is the cabling used to interconnect between telecommunication closets, equipment rooms and buildings.
A 19-inch rack
is a standardized frame or enclosure for mounting multiple equipment modules. A frame style, open rack (see image to the right) would have outer posts but no front or side panels. An enclosed rack has sides and a door for security and usually includes ventilating fans to keep equipment cool. Enclosures are much more expensive than open racks.
Racks have a front panel that is 19 inches wide, including edges or ears that protrude on each side which allow the shelves, switches and patch panels to be fastened to the rack frame with screws.
is a unit of measure that describes the height of equipment to be mounted in a computer
equipment rack. One rack unit is 1.75 inches (44.45 mm) high. The size of rack-mounted equipment is described as a number in "U". For example, one rack unit is referred to as "1U", 2 rack units as "2U" and so on. A typical full size rack is 42U, which means it holds just over 6 feet of equipment.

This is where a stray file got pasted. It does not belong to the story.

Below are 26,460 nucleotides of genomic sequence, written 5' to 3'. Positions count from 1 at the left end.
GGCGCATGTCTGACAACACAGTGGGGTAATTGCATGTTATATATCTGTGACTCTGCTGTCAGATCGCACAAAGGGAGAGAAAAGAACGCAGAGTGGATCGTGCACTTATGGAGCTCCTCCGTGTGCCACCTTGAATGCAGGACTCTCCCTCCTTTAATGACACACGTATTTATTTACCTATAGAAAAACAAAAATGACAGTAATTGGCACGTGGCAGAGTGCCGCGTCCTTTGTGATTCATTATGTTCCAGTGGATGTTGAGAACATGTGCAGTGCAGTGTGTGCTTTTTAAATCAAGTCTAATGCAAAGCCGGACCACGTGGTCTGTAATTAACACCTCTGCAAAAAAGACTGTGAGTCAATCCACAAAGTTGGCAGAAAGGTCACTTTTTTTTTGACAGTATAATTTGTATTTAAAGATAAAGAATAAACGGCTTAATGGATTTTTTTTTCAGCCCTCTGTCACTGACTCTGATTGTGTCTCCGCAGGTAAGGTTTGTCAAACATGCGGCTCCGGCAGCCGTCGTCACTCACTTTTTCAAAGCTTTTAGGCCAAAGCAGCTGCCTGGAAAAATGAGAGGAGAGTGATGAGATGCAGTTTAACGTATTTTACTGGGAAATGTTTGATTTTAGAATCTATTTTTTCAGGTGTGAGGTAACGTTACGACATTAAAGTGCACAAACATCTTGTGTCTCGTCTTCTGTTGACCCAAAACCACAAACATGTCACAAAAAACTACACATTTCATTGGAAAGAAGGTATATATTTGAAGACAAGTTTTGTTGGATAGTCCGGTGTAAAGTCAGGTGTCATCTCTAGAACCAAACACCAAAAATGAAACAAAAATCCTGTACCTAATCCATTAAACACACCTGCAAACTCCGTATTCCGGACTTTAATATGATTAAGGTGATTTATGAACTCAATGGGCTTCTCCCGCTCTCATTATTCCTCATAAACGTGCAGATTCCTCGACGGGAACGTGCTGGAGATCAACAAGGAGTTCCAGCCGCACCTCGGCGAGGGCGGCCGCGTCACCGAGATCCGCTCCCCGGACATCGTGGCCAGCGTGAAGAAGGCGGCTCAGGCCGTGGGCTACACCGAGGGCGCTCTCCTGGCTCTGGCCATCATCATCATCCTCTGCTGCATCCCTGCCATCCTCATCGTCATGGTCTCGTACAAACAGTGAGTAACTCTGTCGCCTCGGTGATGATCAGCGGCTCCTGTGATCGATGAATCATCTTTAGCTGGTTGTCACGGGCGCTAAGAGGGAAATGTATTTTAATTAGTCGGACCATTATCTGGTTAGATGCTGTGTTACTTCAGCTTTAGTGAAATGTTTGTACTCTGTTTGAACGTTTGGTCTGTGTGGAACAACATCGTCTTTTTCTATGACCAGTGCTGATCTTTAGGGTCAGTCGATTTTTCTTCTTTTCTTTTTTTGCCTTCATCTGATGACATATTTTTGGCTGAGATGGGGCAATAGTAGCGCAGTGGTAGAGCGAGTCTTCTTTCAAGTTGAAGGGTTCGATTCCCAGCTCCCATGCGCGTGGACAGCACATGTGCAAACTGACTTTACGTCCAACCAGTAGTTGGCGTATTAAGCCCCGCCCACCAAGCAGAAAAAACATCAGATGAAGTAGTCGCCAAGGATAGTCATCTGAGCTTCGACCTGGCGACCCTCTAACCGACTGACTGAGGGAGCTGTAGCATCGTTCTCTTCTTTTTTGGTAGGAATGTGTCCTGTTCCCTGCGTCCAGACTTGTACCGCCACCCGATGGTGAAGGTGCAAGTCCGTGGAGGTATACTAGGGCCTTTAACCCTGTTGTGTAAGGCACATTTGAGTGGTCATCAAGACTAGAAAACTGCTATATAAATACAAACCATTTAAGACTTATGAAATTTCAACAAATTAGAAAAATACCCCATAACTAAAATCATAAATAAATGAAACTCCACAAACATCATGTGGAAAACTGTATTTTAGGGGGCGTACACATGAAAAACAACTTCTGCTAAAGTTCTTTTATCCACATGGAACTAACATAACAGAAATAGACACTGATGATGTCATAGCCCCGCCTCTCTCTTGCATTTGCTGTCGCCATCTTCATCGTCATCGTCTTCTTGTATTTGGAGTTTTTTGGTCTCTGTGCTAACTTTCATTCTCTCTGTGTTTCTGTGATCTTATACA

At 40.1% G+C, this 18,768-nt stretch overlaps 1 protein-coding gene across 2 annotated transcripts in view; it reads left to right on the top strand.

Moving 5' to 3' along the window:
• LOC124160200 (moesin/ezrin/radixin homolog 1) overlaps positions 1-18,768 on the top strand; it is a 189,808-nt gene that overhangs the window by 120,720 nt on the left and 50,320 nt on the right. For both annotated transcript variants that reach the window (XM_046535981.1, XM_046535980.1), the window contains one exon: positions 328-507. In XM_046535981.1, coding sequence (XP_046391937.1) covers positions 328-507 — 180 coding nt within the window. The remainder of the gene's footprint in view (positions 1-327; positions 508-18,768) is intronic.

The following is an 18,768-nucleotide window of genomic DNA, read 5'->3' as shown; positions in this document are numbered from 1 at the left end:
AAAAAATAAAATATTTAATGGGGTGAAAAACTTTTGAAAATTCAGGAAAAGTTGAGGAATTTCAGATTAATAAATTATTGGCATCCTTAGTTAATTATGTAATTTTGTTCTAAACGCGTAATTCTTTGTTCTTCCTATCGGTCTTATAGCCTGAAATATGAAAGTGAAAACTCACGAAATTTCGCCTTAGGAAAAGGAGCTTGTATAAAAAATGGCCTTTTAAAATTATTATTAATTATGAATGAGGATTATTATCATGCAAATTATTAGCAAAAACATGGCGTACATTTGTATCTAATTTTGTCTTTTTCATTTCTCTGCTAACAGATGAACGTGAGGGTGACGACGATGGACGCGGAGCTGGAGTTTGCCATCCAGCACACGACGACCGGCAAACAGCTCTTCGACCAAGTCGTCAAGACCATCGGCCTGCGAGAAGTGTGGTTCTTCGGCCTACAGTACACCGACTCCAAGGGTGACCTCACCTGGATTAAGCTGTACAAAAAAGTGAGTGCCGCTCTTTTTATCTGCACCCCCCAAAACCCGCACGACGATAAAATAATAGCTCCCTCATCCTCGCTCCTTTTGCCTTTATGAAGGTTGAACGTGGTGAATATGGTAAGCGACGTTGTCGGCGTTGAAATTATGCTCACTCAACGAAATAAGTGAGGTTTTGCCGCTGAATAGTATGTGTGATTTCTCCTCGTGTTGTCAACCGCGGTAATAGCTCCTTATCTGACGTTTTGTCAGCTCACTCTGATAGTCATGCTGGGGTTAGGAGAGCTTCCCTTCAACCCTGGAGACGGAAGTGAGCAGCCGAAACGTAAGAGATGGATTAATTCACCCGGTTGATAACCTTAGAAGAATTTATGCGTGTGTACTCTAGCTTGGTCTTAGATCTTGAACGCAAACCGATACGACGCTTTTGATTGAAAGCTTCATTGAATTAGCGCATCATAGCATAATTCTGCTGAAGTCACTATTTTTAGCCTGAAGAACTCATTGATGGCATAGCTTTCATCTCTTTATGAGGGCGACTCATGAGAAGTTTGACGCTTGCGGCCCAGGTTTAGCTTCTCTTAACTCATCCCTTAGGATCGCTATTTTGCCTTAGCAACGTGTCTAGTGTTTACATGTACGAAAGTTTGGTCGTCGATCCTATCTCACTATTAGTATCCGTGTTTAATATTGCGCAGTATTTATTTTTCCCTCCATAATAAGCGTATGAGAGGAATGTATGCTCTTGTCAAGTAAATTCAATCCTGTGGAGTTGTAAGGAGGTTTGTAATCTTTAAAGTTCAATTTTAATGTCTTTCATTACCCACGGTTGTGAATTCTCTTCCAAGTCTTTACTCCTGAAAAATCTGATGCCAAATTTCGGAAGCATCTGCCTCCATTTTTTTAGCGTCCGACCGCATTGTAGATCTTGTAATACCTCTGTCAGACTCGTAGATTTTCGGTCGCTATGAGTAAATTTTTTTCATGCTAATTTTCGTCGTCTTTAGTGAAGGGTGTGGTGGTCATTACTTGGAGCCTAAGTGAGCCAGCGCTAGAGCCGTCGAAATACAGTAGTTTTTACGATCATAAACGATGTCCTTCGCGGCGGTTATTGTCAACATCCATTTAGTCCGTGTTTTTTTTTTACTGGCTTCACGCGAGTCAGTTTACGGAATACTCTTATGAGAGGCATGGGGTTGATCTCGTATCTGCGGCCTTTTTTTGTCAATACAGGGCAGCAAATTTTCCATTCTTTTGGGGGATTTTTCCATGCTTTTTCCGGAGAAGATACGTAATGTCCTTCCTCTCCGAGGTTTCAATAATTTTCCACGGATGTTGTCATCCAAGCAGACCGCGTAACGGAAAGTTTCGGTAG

are the metal or plastic covers that house the network connection jack. Wall plates are flush-mounted on office and residential drywal surfaces.
is the modular connector that is found at the end of a network cable. It is similar in look functionality to a phone connection
but it is larger in size and it has 4-pairs of wires rather than the 2-pairs that are found in a phone line.
Jacks and Inserts
are the actual connection at the wallplate. They are often color coded to distinguish the different connections such as voice and data.
is a series of 24, 48 or 96 RJ45 network connectors on a
panel. The patch panel is the hub of all incoming workstation network connections.
is a network cable with RJ45 connectors at each end that create the connection from the wallplate to the computer and also from the patch panel to the switch.
encompasses all cable from a wallplate network connection to the wiring closet. The outlets, cable, and cross-connects in the closet are all part of the horizontal wiring.
is an enclosed area, such as a room or cabinet, for containing network, telecommunications equipment, and cable terminations. Each building must have at least one wiring closet.
is the space that houses the office network and telecommunications systems such as PBXs, racks, servers, and the mechanical terminations of the cabling system. Larger facilities often have Equipment Rooms rather than Wiring Closets.
is a process that includes all aspects of premise wiring related to documenting and managing the system, testing the system, as well as the architectural plans for the system.
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